BMPs. Correlation of water quality and land treatment changes by itself is not sufficient to infer causal
relationships. Other factors not related to BMPs may be causing water quality changes, such as
changes in animal numbers, cropping patterns, land uses, known pollutant sources, or amount of
impervious land surface; season; stream discharge; precipitation; ground water table depth; salinity; or
other climatic or hydrologic variables. Factoring explanatory variables into trend analyses yields water
quality trends closer to those that would have been measured had no changes in climatic or other
explanatory variables occurred over time. Accounting for variability in water quality due to known
causes also decreases variation in adjusted water quality data, facilitating documentation of statistically
significant trends. Explanatory variables should be monitored at the same frequency as the principle
water quality variables.
A good experimental design for water quality and land treatment monitoring is essential in order
to provide clear documentation of the relationship between land treatment and water quality changes.
The paired watershed monitoring design can best demonstrate the relationship between land treatment
and water quality in the shortest period of time.
To determine if the trends in water quality match the mechanistic prediction of trends, pre- and
post-BMP implementation monitoring and data analysis must combine water quality, land treatment,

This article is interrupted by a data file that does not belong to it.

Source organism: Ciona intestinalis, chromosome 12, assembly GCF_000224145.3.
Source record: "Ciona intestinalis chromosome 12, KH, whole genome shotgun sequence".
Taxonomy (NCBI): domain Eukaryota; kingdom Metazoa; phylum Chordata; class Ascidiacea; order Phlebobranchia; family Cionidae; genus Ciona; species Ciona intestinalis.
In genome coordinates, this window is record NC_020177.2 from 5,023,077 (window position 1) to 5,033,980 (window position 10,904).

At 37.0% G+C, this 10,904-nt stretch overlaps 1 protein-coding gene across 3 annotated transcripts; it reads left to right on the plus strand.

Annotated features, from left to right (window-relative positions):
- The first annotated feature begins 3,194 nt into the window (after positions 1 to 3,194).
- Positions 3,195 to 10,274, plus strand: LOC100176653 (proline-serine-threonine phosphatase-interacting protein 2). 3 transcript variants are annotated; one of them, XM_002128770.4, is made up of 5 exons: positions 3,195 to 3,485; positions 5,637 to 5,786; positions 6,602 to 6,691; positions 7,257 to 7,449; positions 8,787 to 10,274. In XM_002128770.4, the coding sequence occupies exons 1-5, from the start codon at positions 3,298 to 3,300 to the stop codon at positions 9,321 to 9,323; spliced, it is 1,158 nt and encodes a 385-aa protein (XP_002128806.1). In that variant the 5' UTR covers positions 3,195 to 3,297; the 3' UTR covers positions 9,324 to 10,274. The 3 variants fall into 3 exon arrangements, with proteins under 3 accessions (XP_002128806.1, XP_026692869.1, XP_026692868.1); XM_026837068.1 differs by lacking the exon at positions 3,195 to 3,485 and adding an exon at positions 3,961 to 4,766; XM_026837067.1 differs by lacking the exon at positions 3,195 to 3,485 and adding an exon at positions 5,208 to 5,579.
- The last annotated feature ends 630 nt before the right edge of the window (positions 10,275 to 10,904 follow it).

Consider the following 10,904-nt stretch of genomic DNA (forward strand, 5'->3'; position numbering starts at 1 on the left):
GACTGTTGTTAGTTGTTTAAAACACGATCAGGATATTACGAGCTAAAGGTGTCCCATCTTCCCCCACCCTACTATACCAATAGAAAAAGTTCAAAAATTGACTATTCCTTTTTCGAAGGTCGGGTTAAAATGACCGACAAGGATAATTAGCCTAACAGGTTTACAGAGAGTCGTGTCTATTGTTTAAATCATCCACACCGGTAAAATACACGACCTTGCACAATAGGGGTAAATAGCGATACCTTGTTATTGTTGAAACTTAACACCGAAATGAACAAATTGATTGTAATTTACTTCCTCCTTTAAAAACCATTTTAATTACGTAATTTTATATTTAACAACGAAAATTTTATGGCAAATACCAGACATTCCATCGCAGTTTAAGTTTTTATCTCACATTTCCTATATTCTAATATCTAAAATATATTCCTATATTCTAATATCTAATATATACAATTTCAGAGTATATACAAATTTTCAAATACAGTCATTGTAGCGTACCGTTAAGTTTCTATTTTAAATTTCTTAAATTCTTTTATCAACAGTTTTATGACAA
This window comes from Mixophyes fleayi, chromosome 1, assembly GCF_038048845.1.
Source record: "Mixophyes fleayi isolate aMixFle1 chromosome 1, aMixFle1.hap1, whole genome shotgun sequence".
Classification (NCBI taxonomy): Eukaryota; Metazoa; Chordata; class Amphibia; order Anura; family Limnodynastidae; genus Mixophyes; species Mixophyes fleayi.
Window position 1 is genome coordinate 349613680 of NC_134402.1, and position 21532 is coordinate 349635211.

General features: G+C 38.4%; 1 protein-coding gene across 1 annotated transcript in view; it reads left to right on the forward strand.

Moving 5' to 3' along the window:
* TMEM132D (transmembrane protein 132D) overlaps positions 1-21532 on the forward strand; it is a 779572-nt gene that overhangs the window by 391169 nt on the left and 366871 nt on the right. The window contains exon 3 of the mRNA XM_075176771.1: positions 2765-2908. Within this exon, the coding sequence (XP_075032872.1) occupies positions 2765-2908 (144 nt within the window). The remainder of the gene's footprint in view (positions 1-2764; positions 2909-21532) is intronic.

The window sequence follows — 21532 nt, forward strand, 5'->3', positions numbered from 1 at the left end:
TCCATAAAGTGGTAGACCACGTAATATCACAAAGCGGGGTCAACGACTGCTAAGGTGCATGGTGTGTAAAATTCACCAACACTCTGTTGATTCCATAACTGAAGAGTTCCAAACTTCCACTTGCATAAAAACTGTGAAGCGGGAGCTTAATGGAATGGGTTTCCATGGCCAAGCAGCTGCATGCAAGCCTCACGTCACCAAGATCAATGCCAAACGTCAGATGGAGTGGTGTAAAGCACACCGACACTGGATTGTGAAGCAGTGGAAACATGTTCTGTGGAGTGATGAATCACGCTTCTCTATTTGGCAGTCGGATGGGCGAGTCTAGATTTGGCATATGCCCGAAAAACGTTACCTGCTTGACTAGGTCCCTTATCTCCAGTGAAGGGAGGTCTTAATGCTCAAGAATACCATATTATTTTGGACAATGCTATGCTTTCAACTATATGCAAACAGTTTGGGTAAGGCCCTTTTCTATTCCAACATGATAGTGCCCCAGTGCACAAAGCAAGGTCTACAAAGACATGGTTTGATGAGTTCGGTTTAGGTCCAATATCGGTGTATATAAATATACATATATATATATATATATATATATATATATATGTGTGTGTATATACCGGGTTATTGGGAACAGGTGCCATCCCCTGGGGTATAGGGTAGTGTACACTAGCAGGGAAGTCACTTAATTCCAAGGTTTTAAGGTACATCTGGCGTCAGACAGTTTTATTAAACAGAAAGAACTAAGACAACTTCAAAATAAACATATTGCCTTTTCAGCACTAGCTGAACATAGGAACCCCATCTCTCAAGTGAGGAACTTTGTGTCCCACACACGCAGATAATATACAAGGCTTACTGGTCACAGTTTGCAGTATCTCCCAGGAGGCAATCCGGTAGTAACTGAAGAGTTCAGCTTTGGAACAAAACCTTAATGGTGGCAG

and land use data on suitable spatial and temporal scales. Incorporation of explanatory variables
facilitates isolation of water quality changes that result from land treatment.
2.2.3 CASE STUDY
RCWP examples are available in "Evaluation of the Experimental Rural Clean Water Program,"
shown at the end of this chapter.
Clausen, J.C. and J. Spooner. 1993. Paired Watershed Study Design. Office of Water, US
Environmental Protection Agency, Washington, DC. EPA 841-F-93-009. 8 p.
Coffey, S. W., Spooner, J., and Smole, M. D. 1995 (Feb). "The Nonpoint source manager's Guide
to Water Quality and Lane Treatment Monitoring," North Carolina Cooperative Extension Service,
North Carolina State University, Raleigh, NC, under a grant from the Assessment and Watershed
Protection Division, US Environmental Protection Agency, Washington, DC.
Gale, J. A., Line, D. E., Osmond, D. L., Coffey, S. W., Spooner, J., Arnold, J. A., Hoban, T. J., and
Wimberley, R. C. 1993. "Evaluation of the Experimental Rural Clean Water Program," North